Frederick Beaconsfield Pentland was a colourful character and certainly no ordinary footballer. He later serialised his career over a number of weeks in ‘All Sports Weekly’. I only have part of this one edition which is dated 3rd December 1921:
‘I concluded last week by remarking that footballers who took things cosy during the close season experienced a rough time when they “joined up” again when they put in training work.
As soon as one becomes fit the work is lessened, and is really a pleasure. In the actual season, Sunday and Monday are footballers’ holidays. Tuesday’s work is usually an hour’s football before midday and a walk in the afternoon. Wednesday, half a dozen sprints and a sharp quarter in the morning and afternoon.
Thursday sprints, and two or three times round the ground before and after midday. The gymnasium work is at the discretion of the player. Friday morning, although not compulsory, most men have a couple of sprints. In the afternoon, if playing away, the boots are attended to – Blackburn Rovers had their own cobbler, who travelled everywhere with the team – and the bags packed.
For all long-distance journeys the teams travel on Fridays. All clubs have hot baths, and many a large cold plunge. Every player has a hot bath once or twice every day up to Thursday.
When I was at Blackburn it became the fashion – a foolish one, in my opinion – to take the players away to some seaside place a week or two before any important match, such as a Cup-tie. My first experience was sufficient to convince me that the idea was wrong. We stayed at a lovely hotel near Blackpool.
The whole circumstances were vastly different from our ordinary home life. For instance, there was as much food for one meal as most men usually eat in one day. We were in training (?) for the first round of the Cup. We didn’t win it. Apart from the food question, there was the feeling that one was being guarded, and to any man this warder stuff is bound to become annoying. Away, in special training, one’s day is made into a routine with the trainer’s or a director’s voice ever at your ear. It is a waste of money, and seldom if ever of any actual use.
Although becoming a member of Brentford, this did not release me from Blackburn Rovers. I still remained on their list, which meant that should I ever desire to return to the Football League they would demand the amount that they had placed upon me as transfer.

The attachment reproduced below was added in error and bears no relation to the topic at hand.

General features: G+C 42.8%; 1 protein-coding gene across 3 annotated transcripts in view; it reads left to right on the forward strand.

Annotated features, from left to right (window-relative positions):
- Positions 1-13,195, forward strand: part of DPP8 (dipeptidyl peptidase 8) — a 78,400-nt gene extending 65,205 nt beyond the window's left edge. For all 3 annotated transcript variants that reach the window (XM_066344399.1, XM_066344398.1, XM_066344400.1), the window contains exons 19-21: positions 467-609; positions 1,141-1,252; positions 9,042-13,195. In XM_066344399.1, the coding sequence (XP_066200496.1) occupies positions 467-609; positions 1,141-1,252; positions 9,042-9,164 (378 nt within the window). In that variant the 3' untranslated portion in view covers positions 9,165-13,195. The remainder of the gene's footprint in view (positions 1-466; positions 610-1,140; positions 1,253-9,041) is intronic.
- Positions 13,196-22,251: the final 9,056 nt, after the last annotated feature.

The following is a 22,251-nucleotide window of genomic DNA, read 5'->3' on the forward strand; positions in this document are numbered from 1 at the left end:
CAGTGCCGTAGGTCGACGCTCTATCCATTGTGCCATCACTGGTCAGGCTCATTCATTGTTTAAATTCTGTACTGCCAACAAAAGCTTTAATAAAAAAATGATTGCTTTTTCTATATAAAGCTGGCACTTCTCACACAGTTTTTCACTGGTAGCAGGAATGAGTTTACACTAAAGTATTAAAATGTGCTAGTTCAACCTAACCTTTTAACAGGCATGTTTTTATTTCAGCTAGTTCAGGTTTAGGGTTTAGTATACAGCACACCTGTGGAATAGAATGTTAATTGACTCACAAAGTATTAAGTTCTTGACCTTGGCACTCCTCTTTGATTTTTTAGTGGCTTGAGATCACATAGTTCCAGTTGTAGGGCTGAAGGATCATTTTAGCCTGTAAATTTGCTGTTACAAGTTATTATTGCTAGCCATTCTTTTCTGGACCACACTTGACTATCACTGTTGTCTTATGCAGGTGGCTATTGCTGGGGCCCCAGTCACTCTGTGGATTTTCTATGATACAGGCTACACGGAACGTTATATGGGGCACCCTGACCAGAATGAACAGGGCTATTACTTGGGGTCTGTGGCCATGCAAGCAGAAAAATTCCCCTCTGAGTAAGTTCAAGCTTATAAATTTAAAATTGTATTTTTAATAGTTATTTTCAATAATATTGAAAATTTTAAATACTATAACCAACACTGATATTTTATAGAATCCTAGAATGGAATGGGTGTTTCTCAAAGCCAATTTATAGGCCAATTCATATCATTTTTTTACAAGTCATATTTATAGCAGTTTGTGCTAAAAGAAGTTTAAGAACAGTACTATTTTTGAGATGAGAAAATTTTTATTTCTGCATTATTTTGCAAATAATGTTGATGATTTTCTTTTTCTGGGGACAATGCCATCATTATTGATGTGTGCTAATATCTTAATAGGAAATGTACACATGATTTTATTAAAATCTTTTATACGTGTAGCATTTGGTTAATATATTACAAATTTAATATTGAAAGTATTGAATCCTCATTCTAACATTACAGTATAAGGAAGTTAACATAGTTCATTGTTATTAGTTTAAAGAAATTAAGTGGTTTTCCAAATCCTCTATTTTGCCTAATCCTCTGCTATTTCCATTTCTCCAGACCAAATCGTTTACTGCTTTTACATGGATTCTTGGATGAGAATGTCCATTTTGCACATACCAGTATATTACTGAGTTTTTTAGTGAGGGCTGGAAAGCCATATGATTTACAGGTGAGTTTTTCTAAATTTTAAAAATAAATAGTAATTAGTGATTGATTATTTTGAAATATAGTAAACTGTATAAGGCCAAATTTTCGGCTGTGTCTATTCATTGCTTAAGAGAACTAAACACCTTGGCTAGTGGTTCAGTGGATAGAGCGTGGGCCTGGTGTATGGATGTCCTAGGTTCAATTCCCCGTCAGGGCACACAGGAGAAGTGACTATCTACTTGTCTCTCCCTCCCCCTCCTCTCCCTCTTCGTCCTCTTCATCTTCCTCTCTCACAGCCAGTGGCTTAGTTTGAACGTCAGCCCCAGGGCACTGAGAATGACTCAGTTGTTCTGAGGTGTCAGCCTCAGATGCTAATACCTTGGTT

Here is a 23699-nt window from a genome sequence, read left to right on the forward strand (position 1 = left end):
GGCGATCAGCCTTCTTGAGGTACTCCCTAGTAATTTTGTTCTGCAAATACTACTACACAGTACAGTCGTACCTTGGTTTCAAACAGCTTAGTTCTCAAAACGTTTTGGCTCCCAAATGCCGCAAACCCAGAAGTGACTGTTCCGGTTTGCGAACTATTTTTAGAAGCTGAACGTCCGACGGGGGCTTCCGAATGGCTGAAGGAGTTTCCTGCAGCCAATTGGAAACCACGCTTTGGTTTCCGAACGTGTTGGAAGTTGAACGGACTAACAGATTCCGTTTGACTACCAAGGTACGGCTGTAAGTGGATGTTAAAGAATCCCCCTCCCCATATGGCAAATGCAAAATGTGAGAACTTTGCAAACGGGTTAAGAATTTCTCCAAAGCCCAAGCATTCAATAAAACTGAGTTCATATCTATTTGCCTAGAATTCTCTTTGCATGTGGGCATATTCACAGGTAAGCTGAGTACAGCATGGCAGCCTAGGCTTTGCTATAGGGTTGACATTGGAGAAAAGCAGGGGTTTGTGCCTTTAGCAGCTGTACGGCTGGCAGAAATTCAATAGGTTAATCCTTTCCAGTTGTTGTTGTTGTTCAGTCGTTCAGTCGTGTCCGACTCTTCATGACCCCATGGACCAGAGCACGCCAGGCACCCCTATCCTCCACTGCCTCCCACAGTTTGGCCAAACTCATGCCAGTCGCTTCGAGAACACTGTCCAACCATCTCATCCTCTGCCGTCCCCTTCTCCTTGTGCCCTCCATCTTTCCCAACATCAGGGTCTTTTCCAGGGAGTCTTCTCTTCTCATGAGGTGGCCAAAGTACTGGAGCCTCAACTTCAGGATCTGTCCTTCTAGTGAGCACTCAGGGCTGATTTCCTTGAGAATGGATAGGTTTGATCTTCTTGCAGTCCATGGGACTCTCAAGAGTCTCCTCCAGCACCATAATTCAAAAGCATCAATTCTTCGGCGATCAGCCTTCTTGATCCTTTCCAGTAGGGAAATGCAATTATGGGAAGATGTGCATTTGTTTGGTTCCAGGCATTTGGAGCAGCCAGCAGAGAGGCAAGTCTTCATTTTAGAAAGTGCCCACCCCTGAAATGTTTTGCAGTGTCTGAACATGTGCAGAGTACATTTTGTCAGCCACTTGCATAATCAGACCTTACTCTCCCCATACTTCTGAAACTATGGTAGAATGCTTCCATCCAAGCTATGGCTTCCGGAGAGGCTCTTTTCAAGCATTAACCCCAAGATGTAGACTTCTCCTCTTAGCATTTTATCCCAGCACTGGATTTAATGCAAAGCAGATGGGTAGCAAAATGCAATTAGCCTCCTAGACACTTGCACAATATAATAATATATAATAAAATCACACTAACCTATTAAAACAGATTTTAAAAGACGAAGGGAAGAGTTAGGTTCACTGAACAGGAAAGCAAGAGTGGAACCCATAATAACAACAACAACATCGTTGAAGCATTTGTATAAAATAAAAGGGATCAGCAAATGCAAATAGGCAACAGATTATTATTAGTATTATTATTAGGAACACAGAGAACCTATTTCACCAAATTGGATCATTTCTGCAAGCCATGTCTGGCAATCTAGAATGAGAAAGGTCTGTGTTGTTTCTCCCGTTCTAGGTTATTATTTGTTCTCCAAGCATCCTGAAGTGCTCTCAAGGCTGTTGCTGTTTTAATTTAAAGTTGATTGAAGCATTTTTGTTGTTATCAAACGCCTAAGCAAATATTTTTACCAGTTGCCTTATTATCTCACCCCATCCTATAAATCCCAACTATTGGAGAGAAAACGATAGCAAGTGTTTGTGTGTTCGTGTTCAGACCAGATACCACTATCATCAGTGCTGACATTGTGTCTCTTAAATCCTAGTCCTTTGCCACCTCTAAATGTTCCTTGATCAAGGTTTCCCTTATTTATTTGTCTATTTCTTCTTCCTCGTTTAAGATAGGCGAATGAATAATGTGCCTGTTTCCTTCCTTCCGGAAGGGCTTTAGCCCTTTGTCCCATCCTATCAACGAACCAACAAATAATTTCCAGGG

My first season in the South was a very happy one. I became acquainted with the finest sportsmen I had (or have since) met. They are Londoners. My experience has been that in the Midlands – and I am a Birmingham man – and more especially in the North, it is the fashion to go to extremes in sport.
Either a player is on the highest mountain of popularity or he is shoved down into the valleys of public abuse. In London, unless you are a rank outsider, they either give you reasonable praise or they leave you alone.
The most important match we won at Brentford was against Middlesbrough, in the second round of the Cup. By the way, in the first round, we played Glossop, at Brentford. The score stood 1-1 twenty minutes from time, when we were awarded a penalty. As was customary in my team, I was told to take the kick. When a penalty may decide the result of an English Cup-tie, it’s no joke taking one.
However, I failed, the goalkeeper saving. The score remained the same until there was about three minutes to go, another penalty for us. The captain asked another player to take the kick, but I insisted upon taking the second. My idea was, if I missed it I was no worse off, and if I scored my previous failure would be forgiven. It was only by inches it passed the goalkeeper’s legs, but it took us into the second round. Not a soul mentioned the one I had missed.
Then came Middlesbrough, with their host of internationals. It was all over, bar shouting, before we started, but our boys stuck to their more famous rivals, and we won 1-0. Only a fool would deny that the North Yorkshire team were miles better than we were in any sort of match but a Cup-tie. But Cup-tie football is a game of its own, and levels all. Why, I do not know, unless it is that a League match is one of a series and a Cup-tie is one by itself.